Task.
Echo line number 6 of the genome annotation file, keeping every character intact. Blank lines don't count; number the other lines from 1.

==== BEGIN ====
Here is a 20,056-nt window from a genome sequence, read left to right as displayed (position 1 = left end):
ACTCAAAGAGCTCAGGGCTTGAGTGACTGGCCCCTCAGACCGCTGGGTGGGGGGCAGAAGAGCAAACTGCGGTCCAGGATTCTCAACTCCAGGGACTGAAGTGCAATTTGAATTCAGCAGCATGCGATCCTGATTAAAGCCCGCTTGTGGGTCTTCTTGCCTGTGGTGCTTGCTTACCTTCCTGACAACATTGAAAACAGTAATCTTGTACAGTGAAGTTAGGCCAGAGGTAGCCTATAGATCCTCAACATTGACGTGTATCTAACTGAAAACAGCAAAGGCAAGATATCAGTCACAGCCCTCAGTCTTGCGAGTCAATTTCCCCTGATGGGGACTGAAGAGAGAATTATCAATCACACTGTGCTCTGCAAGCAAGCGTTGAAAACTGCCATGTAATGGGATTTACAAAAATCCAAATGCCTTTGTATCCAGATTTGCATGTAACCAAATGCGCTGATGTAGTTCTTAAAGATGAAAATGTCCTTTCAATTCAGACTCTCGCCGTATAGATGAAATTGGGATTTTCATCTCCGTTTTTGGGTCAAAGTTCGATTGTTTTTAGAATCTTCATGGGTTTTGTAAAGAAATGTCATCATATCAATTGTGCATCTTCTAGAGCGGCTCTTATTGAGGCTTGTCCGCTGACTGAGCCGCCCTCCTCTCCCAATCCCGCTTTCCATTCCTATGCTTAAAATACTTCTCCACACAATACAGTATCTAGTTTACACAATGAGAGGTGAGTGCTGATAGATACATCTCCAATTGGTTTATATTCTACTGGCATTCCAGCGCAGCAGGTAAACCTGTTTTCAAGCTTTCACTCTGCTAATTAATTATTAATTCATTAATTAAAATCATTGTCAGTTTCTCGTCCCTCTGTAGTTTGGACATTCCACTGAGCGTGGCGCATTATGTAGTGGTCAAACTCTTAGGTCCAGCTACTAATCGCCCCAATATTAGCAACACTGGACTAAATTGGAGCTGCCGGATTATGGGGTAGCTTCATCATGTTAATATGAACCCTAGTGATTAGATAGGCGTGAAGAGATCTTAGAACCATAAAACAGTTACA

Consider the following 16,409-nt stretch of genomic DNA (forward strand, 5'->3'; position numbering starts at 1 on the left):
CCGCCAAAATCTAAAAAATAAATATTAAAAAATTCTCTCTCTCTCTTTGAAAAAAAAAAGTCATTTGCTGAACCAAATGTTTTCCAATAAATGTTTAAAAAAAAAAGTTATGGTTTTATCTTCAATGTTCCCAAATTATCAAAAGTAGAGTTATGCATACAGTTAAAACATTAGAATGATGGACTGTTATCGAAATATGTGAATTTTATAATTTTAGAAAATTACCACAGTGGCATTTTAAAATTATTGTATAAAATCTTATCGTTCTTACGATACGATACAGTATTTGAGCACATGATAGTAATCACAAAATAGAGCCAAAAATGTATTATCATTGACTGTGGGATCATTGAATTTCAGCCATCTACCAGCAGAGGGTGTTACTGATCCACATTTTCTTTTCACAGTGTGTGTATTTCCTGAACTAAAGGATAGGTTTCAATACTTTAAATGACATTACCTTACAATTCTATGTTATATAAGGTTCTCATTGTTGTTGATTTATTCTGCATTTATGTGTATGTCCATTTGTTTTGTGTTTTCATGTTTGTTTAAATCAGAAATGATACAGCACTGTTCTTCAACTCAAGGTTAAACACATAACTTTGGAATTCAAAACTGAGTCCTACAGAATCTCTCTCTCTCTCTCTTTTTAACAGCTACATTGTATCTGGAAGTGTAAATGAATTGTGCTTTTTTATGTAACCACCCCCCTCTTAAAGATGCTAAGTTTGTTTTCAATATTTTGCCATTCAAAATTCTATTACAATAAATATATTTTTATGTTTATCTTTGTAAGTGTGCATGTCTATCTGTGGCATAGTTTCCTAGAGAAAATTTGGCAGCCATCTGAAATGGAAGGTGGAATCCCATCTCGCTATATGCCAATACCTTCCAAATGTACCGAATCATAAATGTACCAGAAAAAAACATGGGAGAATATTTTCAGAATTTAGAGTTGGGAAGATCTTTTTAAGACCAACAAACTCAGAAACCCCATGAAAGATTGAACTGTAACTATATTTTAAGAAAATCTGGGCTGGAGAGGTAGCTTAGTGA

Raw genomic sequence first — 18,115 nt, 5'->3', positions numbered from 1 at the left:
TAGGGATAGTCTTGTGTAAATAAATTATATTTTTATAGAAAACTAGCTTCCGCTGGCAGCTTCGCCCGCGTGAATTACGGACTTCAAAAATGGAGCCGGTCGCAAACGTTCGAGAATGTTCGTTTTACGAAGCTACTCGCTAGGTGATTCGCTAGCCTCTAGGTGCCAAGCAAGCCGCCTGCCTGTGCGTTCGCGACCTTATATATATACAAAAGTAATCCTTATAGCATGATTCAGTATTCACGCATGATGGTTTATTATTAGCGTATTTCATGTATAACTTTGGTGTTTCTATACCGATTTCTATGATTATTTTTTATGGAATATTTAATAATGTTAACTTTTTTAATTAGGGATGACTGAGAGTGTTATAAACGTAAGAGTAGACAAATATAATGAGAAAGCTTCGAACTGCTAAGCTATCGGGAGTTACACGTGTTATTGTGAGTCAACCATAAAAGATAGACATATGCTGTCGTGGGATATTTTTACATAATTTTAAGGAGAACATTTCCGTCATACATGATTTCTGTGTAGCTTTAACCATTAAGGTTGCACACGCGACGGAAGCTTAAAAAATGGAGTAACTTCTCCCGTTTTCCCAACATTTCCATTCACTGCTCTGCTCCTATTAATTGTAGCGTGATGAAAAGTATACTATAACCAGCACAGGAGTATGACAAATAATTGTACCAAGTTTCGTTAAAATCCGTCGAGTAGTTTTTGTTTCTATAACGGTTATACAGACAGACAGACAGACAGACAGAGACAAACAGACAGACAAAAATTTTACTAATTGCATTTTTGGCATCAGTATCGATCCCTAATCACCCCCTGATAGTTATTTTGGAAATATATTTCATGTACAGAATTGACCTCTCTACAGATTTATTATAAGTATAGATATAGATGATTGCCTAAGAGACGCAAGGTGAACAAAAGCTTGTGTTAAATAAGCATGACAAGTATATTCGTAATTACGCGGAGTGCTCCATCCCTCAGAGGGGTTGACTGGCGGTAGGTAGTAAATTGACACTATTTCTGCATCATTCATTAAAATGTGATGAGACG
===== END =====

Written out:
TAGGGATAGTCTTGTGTAAATAAATTATATTTTTATAGAAAACTAGCTTCCGCTGGCAGCTTCGCCCGCGTGAATTACGGACTTCAAAAATGGAGCCGGTCGCAAACGTTCGAGAATGTTCGTTTTACGAAGCTACTCGCTAGGTGATTCGCTAGCCTCTAGGTGCCAAGCAAGCCGCCTGCCTGTGCGTTCGCGACCTTATATATATACAAAAGTAATCCTTATAGCATGATTCAGTATTCACGCATGATGGTTTATTATTAGCGTATTTCATGTATAACTTTGGTGTTTCTATACCGATTTCTATGATTATTTTTTATGGAATATTTAATAATGTTAACTTTTTTAATTAGGGATGACTGAGAGTGTTATAAACGTAAGAGTAGACAAATATAATGAGAAAGCTTCGAACTGCTAAGCTATCGGGAGTTACACGTGTTATTGTGAGTCAACCATAAAAGATAGACATATGCTGTCGTGGGATATTTTTACATAATTTTAAGGAGAACATTTCCGTCATACATGATTTCTGTGTAGCTTTAACCATTAAGGTTGCACACGCGACGGAAGCTTAAAAAATGGAGTAACTTCTCCCGTTTTCCCAACATTTCCATTCACTGCTCTGCTCCTATTAATTGTAGCGTGATGAAAAGTATACTATAACCAGCACAGGAGTATGACAAATAATTGTACCAAGTTTCGTTAAAATCCGTCGAGTAGTTTTTGTTTCTATAACGGTTATACAGACAGACAGACAGACAGACAGAGACAAACAGACAGACAAAAATTTTACTAATTGCATTTTTGGCATCAGTATCGATCCCTAATCACCCCCTGATAGTTATTTTGGAAATATATTTCATGTACAGAATTGACCTCTCTACAGATTTATTATAAGTATAGATATAGATGATTGCCTAAGAGACGCAAGGTGAACAAAAGCTTGTGTTAAATAAGCATGACAAGTATATTCGTAATTACGCGGAGTGCTCCATCCCTCAGAGGGGTTGACTGGCGGTAGGTAGTAAATTGACACTATTTCTGCATCATTCATTAAAATGTGATGAGACG